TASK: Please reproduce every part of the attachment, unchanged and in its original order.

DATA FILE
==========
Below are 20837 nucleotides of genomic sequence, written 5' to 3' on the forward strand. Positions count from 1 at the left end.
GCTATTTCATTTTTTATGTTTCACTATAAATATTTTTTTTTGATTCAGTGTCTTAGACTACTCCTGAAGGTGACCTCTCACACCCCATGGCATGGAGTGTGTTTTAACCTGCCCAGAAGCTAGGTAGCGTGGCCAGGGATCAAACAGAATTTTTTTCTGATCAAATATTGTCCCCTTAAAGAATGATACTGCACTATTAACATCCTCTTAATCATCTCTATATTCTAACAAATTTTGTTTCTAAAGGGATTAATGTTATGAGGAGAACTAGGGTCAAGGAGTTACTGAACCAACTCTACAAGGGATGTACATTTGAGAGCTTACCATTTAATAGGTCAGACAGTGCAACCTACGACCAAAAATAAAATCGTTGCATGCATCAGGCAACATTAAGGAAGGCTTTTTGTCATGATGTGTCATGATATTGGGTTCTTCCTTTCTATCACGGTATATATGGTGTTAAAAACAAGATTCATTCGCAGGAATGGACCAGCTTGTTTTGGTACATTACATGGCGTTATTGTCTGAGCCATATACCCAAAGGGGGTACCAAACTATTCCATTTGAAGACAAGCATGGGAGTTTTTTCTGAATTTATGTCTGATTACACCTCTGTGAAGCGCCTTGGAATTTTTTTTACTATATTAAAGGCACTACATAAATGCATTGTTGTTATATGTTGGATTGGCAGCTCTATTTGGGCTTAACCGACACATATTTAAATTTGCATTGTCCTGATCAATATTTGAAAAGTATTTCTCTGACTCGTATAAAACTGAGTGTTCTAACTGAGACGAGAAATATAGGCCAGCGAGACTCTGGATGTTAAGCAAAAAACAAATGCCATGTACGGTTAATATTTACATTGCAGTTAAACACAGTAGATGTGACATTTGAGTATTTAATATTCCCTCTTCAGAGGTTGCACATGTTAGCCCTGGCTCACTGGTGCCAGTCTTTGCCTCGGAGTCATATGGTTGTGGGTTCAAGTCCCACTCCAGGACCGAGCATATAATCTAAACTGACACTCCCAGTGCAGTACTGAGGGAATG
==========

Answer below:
Below are 20837 nucleotides of genomic sequence, written 5' to 3' on the forward strand. Positions count from 1 at the left end.
GCTATTTCATTTTTTATGTTTCACTATAAATATTTTTTTTTGATTCAGTGTCTTAGACTACTCCTGAAGGTGACCTCTCACACCCCATGGCATGGAGTGTGTTTTAACCTGCCCAGAAGCTAGGTAGCGTGGCCAGGGATCAAACAGAATTTTTTTCTGATCAAATATTGTCCCCTTAAAGAATGATACTGCACTATTAACATCCTCTTAATCATCTCTATATTCTAACAAATTTTGTTTCTAAAGGGATTAATGTTATGAGGAGAACTAGGGTCAAGGAGTTACTGAACCAACTCTACAAGGGATGTACATTTGAGAGCTTACCATTTAATAGGTCAGACAGTGCAACCTACGACCAAAAATAAAATCGTTGCATGCATCAGGCAACATTAAGGAAGGCTTTTTGTCATGATGTGTCATGATATTGGGTTCTTCCTTTCTATCACGGTATATATGGTGTTAAAAACAAGATTCATTCGCAGGAATGGACCAGCTTGTTTTGGTACATTACATGGCGTTATTGTCTGAGCCATATACCCAAAGGGGGTACCAAACTATTCCATTTGAAGACAAGCATGGGAGTTTTTTCTGAATTTATGTCTGATTACACCTCTGTGAAGCGCCTTGGAATTTTTTTTACTATATTAAAGGCACTACATAAATGCATTGTTGTTATATGTTGGATTGGCAGCTCTATTTGGGCTTAACCGACACATATTTAAATTTGCATTGTCCTGATCAATATTTGAAAAGTATTTCTCTGACTCGTATAAAACTGAGTGTTCTAACTGAGACGAGAAATATAGGCCAGCGAGACTCTGGATGTTAAGCAAAAAACAAATGCCATGTACGGTTAATATTTACATTGCAGTTAAACACAGTAGATGTGACATTTGAGTATTTAATATTCCCTCTTCAGAGGTTGCACATGTTAGCCCTGGCTCACTGGTGCCAGTCTTTGCCTCGGAGTCATATGGTTGTGGGTTCAAGTCCCACTCCAGGACCGAGCATATAATCTAAACTGACACTCCCAGTGCAGTACTGAGGGAATG